EDITORIAL COMMENT – May 2008

Advocating for workers rights

In May we focus on workers and the role they played in fighting for human rights and social justice. The South African working class has been at the forefront of the struggle for a democratic, non-racial and non-sexist nation. We draw awareness to the many challenges that still confront the working class and highlight the importance of all workers being treated with mutual respect, justice and equality.

We feature the Sarva Dharma Ashram in Welbedacht, Chatsworth and look at the sterling work it has done and the impact it has had on the community. Here we call on people to volunteer their services. Gandhiji did say that the best way to find yourself is to lose yourself in the service of others. We are living in the midst of greater unemployment, rising cost of living and poverty. In this edition of Satyagraha we also look at the impact of the Eskom power cuts on the South African economy. We bear huge responsibilities but we need to rise above these challenges.

We pay tribute to anti-apartheid Campaigner – Rick Turner, this year is his 30th Death Anniversary. We also address the issue of violence in South African schools, which has been under the spotlight. We look at the contributing factors and the extent and nature of crime and violence in schools. We also feature an article written by an American with the National Democratic Institute (NDI) who was working in Zimbabwe in the lead-up to the election. When he tried to leave the country April 3, he was arrested and interrogated by Zimbabwean authorities; he was released after six days of detention and interrogated for 22 hours. He provides a detailed account of his experience. This story brings to the fore the importance ofan independent media and freedom of expression.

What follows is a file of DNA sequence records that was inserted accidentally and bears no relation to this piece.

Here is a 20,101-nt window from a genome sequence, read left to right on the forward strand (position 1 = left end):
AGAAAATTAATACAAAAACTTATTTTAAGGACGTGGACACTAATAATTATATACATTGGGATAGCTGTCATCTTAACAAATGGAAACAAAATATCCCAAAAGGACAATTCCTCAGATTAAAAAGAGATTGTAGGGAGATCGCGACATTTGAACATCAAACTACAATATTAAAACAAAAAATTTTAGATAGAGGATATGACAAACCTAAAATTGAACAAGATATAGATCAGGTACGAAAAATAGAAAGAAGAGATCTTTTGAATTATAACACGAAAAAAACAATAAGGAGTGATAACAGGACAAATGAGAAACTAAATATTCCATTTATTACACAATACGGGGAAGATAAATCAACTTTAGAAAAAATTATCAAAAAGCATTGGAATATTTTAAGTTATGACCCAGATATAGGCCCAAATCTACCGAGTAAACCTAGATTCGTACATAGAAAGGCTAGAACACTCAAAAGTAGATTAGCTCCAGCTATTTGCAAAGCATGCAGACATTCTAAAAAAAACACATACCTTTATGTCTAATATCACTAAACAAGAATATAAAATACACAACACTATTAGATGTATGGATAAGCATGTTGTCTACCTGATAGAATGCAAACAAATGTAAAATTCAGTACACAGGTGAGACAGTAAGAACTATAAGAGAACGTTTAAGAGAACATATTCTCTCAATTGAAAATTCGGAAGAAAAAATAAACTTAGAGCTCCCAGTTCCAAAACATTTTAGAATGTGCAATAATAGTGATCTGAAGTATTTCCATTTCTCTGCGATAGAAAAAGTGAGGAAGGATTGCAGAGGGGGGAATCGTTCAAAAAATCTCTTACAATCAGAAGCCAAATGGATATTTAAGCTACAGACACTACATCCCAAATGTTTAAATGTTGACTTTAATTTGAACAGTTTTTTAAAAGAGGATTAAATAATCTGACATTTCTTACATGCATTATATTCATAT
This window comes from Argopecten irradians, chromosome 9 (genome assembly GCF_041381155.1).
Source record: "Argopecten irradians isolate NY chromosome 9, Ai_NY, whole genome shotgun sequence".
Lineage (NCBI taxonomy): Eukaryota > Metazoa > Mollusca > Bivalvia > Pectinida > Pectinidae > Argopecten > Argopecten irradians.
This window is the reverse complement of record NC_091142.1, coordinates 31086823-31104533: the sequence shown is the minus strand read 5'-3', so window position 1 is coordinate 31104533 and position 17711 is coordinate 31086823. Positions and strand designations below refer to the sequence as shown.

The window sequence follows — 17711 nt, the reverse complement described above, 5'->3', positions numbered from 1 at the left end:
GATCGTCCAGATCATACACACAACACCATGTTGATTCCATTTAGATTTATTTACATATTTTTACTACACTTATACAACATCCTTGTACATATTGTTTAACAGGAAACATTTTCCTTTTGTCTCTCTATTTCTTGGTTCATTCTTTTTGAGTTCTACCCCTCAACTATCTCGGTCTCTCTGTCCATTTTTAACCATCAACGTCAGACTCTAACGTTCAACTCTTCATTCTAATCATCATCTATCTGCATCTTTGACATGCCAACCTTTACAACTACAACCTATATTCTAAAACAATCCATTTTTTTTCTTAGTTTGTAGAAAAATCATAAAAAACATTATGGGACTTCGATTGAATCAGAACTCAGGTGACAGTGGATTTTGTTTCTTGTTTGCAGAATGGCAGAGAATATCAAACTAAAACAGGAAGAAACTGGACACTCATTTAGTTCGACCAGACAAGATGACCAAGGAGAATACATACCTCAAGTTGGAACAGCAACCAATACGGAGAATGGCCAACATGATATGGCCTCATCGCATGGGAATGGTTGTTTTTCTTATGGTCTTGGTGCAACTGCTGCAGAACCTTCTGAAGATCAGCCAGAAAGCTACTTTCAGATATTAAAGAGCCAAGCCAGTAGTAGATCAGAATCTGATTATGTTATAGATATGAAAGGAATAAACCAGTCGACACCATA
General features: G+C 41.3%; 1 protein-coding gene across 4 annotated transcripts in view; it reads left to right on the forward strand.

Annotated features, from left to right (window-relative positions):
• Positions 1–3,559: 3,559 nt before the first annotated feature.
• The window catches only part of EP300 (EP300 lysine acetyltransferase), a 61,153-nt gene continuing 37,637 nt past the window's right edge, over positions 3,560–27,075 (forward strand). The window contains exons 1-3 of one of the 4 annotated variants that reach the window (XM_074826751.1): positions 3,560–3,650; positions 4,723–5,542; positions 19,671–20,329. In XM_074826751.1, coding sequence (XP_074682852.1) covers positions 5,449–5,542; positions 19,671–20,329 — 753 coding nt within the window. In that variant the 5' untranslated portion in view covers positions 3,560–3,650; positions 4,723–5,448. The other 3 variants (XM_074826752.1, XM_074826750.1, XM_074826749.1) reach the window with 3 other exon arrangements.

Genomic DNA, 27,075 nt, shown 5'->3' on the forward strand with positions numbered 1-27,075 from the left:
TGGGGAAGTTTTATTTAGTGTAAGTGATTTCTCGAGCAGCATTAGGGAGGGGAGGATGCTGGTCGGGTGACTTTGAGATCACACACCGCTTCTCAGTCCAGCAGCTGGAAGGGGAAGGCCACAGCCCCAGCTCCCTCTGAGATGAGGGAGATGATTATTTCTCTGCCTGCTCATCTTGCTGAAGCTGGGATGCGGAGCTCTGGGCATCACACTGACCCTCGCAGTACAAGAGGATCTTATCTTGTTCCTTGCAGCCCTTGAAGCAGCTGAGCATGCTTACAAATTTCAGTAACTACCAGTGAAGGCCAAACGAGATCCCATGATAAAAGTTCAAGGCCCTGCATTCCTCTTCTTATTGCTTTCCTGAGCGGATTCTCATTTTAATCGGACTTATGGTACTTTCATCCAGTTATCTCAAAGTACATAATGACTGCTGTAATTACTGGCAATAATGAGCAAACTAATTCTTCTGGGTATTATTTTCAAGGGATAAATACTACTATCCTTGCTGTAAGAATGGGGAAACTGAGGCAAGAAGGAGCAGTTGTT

We once again look at the road name changes in Durban – this month we focus on NMR Avenue in Durban which is now known as Masabalala Yengwa Avenue and look at Yengwa’s contribution in shaping the political history of South Africa.  For these changes in the names of roads to be effective we need to know the history of the person after whom the road is being named.  This creates greater awareness and appreciation for the changes.
Despite many significant achievements in South Africa poverty, unemployment and under-development remain the starkest legacy of apartheid. These are some of the greatest challenges facing our people. As we join with the peoples of the world to celebrate Workers' Day, let us be mindful that we in South Africa do not face poverty, economic inequality and under-development alone. Many throughout the world continue to struggle and one way of meeting these challenges is to build partnerships across all sectors of society, specifically between government, labour, business and communities.

While important advances have been made, much more needs to be achieved, particularly to improve the lives of the working people, the unemployed and the poor. It is also a day when we should critically assess the state of government programmes in relation to the various sectors of our society. Let us also remind ourselves of the significant challenges that relates to our working environment today – the wage gap, food and petrol prices, poverty and unemployment. Workers’ Day is a time when we have to contemplate the gains that we have made and consider the challenges that face us. On this day, we not only reflect on our own struggles, but let us connect with the workers of the world as a collective.

By | 2017-11-09T15:54:41+02:00 May 21st, 2008|May 2008|